The common desire that Frank [Griswold] and I share is for a strong Anglican Communion, living the faith and sharing it with all.
The reality is however uncomfortable for Anglicans. At the institutional level we have never been as divided as we are today. We look across the world and the evidence of fragmentation is for all to see. We see it in this great land of America with the proliferation of Anglican congregations; we see it internationally with the GAFCON churches and the sharp divisions between the strong provinces of Africa and the structures of the ACC; we see it in England the uneasy stand off between Reformed and traditional catholic congregations and the institutional church. In recent days we have had news that the diocese of South Carolina is ”˜disaffiliating’ from The Episcopal Church over moves to depose its Bishop, Mark Lawrence.
Now, we should state upfront that both Frank Griswold as the former Presiding bishop and myself as the former Archbishop of Canterbury have had key roles that have partly led us to the present predicament. For myself, there has been much criticism in TEC and elsewhere that the Lambeth Conference of 1998 witnessed the overwhelming consensus of bishops in affirming the traditional view of sexuality. For Frank, five years later the Province of the Episcopal Church of the United States affirmed the legitimacy of same sex relationships in the ministry of the Church. Both events have been questioned severely. Lambeth 98 has been censured for creating the crisis and the events leading up to the ordination of bishop Gene Robinson has also come under severe criticism- particularly why TEC went ahead against the wishes of the Archbishop of Canterbury and the Primates Meeting Both events have been discussed ”˜ad nauseum’ and there is no point in going over old ground.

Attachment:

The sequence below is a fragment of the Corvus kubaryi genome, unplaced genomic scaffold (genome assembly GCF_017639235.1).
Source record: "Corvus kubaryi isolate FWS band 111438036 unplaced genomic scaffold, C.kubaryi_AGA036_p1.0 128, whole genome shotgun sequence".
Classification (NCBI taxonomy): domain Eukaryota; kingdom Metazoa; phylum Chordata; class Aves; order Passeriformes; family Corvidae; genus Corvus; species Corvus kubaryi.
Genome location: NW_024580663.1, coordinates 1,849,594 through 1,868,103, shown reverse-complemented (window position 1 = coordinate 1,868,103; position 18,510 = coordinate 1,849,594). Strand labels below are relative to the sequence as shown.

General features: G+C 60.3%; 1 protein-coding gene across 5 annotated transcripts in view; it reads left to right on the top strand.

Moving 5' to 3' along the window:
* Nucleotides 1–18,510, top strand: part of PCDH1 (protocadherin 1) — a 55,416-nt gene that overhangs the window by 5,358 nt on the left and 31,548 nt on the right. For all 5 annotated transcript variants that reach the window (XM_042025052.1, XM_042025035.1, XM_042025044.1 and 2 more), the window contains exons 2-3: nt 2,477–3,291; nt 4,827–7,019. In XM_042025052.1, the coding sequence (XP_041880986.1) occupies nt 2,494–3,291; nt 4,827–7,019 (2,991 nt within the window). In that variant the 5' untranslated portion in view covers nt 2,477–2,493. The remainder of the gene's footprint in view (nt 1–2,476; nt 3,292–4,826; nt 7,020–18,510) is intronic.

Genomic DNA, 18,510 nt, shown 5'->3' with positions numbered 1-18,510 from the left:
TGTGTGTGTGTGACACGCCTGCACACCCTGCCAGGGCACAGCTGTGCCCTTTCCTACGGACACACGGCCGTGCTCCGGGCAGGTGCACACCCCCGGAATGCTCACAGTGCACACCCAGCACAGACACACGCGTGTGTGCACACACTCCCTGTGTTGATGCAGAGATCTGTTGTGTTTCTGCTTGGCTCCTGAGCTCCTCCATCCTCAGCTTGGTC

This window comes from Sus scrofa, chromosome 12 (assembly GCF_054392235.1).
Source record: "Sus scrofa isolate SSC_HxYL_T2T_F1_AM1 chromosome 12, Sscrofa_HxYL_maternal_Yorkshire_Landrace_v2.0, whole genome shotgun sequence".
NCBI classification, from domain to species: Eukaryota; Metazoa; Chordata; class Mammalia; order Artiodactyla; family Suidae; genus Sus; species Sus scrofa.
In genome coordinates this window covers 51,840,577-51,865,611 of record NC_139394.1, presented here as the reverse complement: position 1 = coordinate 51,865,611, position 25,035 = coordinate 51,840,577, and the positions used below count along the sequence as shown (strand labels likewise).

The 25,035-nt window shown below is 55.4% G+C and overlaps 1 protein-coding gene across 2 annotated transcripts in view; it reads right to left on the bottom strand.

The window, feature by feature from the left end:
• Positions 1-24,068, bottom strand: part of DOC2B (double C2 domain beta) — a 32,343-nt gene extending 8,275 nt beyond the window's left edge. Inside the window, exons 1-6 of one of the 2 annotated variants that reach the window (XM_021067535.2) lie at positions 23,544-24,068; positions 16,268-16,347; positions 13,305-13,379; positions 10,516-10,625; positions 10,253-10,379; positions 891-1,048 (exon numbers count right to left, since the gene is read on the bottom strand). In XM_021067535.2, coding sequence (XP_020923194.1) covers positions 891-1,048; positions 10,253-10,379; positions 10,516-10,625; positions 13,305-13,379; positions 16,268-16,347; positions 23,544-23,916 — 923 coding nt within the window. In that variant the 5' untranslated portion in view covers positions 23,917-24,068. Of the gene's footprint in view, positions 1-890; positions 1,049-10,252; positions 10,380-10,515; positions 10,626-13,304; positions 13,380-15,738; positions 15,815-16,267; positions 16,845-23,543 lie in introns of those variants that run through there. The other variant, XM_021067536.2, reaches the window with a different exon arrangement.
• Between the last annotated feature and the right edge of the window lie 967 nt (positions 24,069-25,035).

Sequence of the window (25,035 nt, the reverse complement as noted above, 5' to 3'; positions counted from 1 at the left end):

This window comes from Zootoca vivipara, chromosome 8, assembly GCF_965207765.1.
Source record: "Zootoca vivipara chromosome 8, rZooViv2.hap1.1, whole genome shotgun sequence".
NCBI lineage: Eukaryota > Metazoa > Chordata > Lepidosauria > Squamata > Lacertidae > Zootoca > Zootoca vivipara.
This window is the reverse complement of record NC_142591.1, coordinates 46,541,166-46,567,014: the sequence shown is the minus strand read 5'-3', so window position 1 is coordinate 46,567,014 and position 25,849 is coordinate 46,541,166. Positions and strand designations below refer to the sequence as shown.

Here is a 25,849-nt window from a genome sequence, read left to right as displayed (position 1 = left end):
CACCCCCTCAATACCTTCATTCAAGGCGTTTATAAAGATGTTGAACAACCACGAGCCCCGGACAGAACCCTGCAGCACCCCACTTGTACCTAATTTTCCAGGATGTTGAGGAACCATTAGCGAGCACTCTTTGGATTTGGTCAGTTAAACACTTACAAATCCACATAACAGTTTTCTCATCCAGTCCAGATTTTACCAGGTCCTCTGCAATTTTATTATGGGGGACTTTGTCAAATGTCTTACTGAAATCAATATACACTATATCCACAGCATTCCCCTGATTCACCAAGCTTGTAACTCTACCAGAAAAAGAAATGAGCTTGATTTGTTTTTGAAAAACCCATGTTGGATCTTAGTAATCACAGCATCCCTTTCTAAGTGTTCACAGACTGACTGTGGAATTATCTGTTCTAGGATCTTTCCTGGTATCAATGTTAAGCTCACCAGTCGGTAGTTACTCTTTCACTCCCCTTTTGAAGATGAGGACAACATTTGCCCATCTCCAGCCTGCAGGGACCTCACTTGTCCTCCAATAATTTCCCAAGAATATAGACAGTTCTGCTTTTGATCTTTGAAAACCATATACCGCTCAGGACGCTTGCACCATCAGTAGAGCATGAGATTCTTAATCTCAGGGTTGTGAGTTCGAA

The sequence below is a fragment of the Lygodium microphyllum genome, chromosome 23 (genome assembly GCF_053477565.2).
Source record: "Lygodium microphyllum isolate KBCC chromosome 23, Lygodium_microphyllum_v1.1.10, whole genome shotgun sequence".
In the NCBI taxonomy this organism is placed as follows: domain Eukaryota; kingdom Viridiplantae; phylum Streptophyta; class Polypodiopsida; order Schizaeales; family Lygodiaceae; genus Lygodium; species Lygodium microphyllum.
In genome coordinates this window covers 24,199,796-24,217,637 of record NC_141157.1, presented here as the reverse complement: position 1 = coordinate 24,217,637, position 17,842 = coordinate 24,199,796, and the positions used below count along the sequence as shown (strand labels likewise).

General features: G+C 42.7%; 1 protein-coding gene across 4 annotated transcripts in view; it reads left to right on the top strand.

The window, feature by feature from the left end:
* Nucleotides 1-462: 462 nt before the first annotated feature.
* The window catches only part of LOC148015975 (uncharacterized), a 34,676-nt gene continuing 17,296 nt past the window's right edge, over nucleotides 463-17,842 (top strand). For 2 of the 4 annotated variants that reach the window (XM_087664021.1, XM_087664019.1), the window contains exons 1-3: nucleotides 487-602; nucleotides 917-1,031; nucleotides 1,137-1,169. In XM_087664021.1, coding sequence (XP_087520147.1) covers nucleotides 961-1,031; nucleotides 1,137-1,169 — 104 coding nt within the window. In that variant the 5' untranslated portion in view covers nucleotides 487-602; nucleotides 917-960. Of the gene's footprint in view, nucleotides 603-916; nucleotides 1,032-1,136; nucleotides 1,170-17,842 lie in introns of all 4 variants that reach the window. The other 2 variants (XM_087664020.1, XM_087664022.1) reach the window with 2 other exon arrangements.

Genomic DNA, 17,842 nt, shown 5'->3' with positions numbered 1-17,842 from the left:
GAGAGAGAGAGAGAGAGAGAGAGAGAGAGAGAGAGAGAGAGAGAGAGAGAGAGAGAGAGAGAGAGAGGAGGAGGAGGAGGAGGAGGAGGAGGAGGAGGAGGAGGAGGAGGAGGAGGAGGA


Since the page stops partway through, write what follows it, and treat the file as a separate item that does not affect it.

Nevertheless, there are two fundamental questions that have not been satisfactorily dealt with. The first concerns the role of the scriptures in the Church. Where there is deep disagreement concerning interpretation of scripture not only within Provinces but especially between Provinces how does a Communion handle differences that affect our relationships? Where there is no Magisterium to referee disputes, and where our much vaunted Instruments of unity seem unequal to the task, how do the Primates exercise their leadership on behalf of the Communion? To put it more bluntly: where to so many people in the Communion the bible’s teaching on homosexual is so univocal, what justification is there for rejecting it? Indeed, we have to recognize that for many Anglicans around the world what they see as the rejection of scripture by some western churches does indeed separate Christians.